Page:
1: How did you end up getting a work placement with 510?
After studying medicine I realized that working within a hospital, or doctors practice is a honorable job although personally, it was not for me. Next to global healthcare issues, I saw multiple other crises occur: climate change being the driver behind a lot of them. After finalizing my bachelors in environmental engineering I decided that GIS is a powerful tool to be put into use to detect, report on, and convince policy makers globally on earth- and humanity related events. Within the GIS masters (GIMA) I was enrolled in, I saw the incredible potential of GIS within humanitarian applications; starting with a project on tenure ship rights for informal settlements using remotely sensed data. I got interested in the ‘Missing Maps’ project through some contacts at Medicins Sans Frontieres (MSF) and through them I got into contact with Maarten van der Veen, initiator of 510. There were several projects that I could be involved in as a graduate student, however the project in Malawi (the country I’d spent my childhood in) appealed to me the most. After finalizing my thesis at 510 I continued with my internship working at the Malawi Red Cross Society for 3 months to assess the data capacity of the National Society and organize the initial phases of the Data4SDG project to build a data collaborative within Malawi and thereby co-hosting an inception workshop with the National Statistics Office (NSO).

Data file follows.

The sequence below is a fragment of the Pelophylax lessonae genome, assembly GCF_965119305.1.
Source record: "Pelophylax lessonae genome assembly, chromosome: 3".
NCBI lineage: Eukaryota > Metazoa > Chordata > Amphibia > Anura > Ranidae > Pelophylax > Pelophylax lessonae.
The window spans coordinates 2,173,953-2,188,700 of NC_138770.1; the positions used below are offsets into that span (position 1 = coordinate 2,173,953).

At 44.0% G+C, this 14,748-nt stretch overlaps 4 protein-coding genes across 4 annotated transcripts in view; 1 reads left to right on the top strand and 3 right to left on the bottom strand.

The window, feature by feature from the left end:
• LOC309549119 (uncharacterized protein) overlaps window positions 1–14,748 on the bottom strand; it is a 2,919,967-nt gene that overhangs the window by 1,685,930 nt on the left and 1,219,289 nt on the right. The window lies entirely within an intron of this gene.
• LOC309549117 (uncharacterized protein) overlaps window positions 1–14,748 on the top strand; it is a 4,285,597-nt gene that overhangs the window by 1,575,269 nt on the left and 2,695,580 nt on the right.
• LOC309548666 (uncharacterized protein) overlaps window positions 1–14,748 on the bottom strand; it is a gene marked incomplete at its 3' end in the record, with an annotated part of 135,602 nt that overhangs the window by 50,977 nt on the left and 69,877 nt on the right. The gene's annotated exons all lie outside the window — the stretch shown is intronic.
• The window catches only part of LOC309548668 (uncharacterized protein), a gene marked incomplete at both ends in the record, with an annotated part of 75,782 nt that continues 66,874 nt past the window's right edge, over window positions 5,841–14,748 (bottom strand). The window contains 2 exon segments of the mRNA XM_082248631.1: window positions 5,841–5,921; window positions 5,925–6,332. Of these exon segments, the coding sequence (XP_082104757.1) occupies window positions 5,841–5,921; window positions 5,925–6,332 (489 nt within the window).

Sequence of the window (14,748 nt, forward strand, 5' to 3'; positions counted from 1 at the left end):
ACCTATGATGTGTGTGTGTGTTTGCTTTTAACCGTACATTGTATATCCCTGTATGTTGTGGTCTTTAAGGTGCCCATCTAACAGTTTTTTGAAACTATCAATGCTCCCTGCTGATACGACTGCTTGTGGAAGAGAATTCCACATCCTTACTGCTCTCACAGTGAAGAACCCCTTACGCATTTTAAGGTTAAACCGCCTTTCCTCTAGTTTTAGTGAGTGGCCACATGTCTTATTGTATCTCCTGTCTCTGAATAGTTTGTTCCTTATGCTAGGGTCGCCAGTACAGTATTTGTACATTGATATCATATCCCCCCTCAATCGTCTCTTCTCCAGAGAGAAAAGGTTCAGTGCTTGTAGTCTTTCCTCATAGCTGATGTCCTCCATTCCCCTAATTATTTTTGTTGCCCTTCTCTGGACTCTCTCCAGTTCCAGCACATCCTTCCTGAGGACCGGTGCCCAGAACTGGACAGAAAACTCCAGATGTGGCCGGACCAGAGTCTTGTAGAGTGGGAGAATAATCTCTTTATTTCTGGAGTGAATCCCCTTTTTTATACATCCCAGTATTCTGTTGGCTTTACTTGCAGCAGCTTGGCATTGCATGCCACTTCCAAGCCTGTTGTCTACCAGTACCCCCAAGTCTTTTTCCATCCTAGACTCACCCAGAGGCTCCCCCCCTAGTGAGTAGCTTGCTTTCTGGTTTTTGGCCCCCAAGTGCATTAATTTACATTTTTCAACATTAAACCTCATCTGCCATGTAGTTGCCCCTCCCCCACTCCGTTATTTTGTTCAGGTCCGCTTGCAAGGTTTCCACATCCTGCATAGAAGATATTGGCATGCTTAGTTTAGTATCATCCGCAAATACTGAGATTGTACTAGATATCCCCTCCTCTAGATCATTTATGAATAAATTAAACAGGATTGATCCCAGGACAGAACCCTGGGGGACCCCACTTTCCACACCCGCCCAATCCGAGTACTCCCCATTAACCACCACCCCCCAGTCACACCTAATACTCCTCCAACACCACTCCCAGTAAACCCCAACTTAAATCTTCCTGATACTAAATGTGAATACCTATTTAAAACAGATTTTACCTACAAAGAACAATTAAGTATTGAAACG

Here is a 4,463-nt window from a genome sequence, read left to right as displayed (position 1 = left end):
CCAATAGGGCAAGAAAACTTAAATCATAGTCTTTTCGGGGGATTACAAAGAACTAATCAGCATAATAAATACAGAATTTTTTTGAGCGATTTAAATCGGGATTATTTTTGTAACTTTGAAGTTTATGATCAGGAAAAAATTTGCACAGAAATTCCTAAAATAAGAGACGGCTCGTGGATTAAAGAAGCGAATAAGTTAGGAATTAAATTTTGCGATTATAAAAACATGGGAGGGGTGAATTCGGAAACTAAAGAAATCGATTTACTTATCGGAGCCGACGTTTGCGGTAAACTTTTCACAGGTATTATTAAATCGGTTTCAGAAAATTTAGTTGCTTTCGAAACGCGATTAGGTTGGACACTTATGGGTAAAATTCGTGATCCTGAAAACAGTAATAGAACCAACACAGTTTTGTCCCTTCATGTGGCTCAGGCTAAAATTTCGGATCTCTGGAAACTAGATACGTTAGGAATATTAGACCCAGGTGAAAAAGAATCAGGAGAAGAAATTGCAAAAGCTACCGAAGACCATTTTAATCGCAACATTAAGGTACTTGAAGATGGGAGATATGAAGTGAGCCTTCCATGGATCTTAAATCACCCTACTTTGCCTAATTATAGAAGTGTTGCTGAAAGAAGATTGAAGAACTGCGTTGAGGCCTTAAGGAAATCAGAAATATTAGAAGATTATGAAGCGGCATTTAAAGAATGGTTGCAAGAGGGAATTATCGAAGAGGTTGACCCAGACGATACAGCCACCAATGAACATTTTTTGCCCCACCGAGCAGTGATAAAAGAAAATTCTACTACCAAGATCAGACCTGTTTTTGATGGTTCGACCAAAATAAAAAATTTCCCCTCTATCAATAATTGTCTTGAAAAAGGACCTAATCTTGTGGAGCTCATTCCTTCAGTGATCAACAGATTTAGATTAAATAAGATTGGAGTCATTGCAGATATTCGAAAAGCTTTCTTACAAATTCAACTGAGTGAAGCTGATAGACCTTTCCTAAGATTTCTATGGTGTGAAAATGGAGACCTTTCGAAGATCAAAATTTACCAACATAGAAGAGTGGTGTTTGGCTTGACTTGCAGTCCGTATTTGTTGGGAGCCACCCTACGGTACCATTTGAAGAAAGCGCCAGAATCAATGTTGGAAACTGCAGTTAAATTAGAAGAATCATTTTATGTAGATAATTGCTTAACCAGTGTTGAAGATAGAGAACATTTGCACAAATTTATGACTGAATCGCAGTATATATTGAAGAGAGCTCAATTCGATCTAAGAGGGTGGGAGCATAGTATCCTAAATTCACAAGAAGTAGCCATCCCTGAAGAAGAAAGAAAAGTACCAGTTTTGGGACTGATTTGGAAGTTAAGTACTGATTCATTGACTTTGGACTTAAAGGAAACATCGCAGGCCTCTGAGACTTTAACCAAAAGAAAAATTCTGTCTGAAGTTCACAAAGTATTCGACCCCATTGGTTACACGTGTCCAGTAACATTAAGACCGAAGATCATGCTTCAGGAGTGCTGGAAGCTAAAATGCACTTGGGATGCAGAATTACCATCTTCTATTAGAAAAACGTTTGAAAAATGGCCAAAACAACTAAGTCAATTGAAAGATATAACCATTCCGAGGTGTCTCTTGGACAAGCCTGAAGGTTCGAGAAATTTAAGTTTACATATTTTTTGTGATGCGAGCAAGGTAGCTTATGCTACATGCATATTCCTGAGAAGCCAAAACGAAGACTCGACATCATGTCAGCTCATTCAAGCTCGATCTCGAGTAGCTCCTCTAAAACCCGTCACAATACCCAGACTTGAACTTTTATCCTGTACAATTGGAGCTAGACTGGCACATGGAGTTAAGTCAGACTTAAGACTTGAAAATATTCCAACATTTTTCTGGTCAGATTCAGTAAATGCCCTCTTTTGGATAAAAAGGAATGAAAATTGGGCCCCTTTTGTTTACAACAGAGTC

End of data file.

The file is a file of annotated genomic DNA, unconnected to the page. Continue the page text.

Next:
2: Did you see yourself working at 510 after you graduated?
The experience of working in an international environment hugely appealed to me – I did ask myself the question if I would keep up to date on the latest technical developments in GIS when I got the opportunity to work at 510 – Netherlands Red Cross. The answer is yes, there are a lot of opportunities to develop new skills; GIS in international assistance and programs come with their own set of challenges and the different skillsets of the team of professionals, graduates, and volunteers provide for a lot of interdisciplinary discussions. All these aspects combined make 510 an ideal working environment for me – especially with the prospect of working (partly) in the field and as a (remote) Surge Information Management Support (SIMS) in natural/health crises around the globe.
3: Where do you see 510 in 5 years?
The next 5 years 510 will develop with more volunteers / professionals working in the different partner national societies of the Netherlands Red Cross. Every partner will have a substantial amount of data capacity. Subsequently, two other ‘510-like’ initiatives have shown to be successful in e.g. Australia and Denmark.